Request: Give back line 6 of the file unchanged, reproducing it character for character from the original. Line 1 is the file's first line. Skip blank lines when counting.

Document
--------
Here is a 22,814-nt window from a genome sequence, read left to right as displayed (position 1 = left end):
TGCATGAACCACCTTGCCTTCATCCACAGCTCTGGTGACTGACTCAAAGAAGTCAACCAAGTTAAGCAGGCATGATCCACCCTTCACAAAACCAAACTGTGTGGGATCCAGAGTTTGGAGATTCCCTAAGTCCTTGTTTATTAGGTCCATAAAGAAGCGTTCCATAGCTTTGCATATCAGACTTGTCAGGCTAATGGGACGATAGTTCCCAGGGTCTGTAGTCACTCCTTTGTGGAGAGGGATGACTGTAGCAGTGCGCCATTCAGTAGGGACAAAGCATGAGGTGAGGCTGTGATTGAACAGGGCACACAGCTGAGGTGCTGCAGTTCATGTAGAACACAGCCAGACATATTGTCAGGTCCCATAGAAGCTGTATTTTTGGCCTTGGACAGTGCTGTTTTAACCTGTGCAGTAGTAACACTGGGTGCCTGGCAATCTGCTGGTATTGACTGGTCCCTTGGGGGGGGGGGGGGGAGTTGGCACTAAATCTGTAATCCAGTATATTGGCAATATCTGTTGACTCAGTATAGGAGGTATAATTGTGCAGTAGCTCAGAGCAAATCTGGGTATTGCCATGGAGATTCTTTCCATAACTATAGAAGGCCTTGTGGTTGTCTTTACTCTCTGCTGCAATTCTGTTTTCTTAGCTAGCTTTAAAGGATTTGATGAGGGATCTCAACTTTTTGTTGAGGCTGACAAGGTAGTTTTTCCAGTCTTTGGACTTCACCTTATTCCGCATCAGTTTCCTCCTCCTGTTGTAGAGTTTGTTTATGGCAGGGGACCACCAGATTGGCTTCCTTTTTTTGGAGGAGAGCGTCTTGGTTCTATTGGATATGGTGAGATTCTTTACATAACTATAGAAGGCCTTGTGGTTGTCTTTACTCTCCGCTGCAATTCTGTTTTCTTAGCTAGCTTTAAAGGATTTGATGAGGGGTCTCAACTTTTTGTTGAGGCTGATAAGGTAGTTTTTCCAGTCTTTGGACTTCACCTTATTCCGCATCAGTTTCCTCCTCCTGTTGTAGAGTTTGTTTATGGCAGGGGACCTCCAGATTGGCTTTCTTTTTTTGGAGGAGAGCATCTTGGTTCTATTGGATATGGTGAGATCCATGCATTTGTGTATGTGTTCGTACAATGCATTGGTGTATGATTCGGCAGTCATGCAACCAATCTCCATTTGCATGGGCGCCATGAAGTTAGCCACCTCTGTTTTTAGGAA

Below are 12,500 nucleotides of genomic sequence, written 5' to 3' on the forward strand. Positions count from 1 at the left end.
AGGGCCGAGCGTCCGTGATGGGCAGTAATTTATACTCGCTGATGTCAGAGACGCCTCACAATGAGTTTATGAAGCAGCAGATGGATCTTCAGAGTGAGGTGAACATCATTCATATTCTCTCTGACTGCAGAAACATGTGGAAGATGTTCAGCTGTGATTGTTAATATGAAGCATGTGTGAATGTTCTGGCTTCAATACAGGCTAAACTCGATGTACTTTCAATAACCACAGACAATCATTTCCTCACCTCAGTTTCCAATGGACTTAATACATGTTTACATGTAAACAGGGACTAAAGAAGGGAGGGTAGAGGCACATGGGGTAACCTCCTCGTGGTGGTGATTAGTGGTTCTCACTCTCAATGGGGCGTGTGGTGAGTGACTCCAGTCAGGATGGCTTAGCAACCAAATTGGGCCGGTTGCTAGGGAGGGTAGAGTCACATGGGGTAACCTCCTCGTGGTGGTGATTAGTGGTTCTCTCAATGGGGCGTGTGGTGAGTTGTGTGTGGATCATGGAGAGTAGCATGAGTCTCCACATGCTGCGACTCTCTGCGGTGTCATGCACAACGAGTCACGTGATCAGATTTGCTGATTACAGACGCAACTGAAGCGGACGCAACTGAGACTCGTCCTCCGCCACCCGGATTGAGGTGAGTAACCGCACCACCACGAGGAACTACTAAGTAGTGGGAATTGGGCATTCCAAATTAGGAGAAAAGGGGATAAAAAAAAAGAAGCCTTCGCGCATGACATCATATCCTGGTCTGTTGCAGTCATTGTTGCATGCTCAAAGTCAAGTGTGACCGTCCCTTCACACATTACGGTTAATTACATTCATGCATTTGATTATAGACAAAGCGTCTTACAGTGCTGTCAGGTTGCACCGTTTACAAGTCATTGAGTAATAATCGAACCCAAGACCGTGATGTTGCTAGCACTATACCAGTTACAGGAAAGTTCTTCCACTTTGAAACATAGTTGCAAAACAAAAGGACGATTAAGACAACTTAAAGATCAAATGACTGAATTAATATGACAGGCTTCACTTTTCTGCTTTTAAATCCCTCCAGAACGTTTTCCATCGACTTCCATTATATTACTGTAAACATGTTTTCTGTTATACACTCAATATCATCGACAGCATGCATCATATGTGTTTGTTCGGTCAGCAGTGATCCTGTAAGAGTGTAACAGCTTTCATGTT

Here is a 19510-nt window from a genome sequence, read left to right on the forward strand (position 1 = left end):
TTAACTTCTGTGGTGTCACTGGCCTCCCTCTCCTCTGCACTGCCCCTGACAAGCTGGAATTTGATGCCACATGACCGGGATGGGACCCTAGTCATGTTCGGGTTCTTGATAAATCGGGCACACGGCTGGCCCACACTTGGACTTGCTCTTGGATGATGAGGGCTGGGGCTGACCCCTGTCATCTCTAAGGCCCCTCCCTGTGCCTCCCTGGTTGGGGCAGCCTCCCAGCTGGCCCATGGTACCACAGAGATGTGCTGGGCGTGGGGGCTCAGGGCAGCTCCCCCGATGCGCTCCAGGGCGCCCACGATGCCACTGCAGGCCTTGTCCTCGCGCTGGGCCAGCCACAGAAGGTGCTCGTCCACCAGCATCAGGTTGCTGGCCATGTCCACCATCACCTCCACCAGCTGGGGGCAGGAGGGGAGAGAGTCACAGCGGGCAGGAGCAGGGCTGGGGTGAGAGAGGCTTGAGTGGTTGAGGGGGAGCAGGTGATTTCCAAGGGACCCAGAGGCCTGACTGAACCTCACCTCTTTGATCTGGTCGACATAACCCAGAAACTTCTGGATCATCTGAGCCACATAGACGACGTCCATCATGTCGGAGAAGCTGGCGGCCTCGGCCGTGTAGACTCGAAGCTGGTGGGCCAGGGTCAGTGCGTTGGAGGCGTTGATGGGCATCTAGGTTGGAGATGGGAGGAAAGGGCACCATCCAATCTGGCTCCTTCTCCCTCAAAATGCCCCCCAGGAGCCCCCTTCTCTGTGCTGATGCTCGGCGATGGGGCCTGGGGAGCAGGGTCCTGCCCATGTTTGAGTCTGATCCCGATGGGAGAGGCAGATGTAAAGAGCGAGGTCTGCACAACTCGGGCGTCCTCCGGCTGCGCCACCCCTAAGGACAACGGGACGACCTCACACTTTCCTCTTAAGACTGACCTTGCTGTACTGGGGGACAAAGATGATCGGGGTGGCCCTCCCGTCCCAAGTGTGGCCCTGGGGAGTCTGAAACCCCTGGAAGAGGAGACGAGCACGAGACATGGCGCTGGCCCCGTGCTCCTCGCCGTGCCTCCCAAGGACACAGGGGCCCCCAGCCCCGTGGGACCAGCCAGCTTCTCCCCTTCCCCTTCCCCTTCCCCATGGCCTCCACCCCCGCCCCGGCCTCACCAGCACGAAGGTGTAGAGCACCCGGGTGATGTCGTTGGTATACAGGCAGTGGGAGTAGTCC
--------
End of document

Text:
TTAACTTCTGTGGTGTCACTGGCCTCCCTCTCCTCTGCACTGCCCCTGACAAGCTGGAATTTGATGCCACATGACCGGGATGGGACCCTAGTCATGTTCGGGTTCTTGATAAATCGGGCACACGGCTGGCCCACACTTGGACTTGCTCTTGGATGATGAGGGCTGGGGCTGACCCCTGTCATCTCTAAGGCCCCTCCCTGTGCCTCCCTGGTTGGGGCAGCCTCCCAGCTGGCCCATGGTACCACAGAGATGTGCTGGGCGTGGGGGCTCAGGGCAGCTCCCCCGATGCGCTCCAGGGCGCCCACGATGCCACTGCAGGCCTTGTCCTCGCGCTGGGCCAGCCACAGAAGGTGCTCGTCCACCAGCATCAGGTTGCTGGCCATGTCCACCATCACCTCCACCAGCTGGGGGCAGGAGGGGAGAGAGTCACAGCGGGCAGGAGCAGGGCTGGGGTGAGAGAGGCTTGAGTGGTTGAGGGGGAGCAGGTGATTTCCAAGGGACCCAGAGGCCTGACTGAACCTCACCTCTTTGATCTGGTCGACATAACCCAGAAACTTCTGGATCATCTGAGCCACATAGACGACGTCCATCATGTCGGAGAAGCTGGCGGCCTCGGCCGTGTAGACTCGAAGCTGGTGGGCCAGGGTCAGTGCGTTGGAGGCGTTGATGGGCATCTAGGTTGGAGATGGGAGGAAAGGGCACCATCCAATCTGGCTCCTTCTCCCTCAAAATGCCCCCCAGGAGCCCCCTTCTCTGTGCTGATGCTCGGCGATGGGGCCTGGGGAGCAGGGTCCTGCCCATGTTTGAGTCTGATCCCGATGGGAGAGGCAGATGTAAAGAGCGAGGTCTGCACAACTCGGGCGTCCTCCGGCTGCGCCACCCCTAAGGACAACGGGACGACCTCACACTTTCCTCTTAAGACTGACCTTGCTGTACTGGGGGACAAAGATGATCGGGGTGGCCCTCCCGTCCCAAGTGTGGCCCTGGGGAGTCTGAAACCCCTGGAAGAGGAGACGAGCACGAGACATGGCGCTGGCCCCGTGCTCCTCGCCGTGCCTCCCAAGGACACAGGGGCCCCCAGCCCCGTGGGACCAGCCAGCTTCTCCCCTTCCCCTTCCCCTTCCCCATGGCCTCCACCCCCGCCCCGGCCTCACCAGCACGAAGGTGTAGAGCACCCGGGTGATGTCGTTGGTATACAGGCAGTGGGAGTAGTCC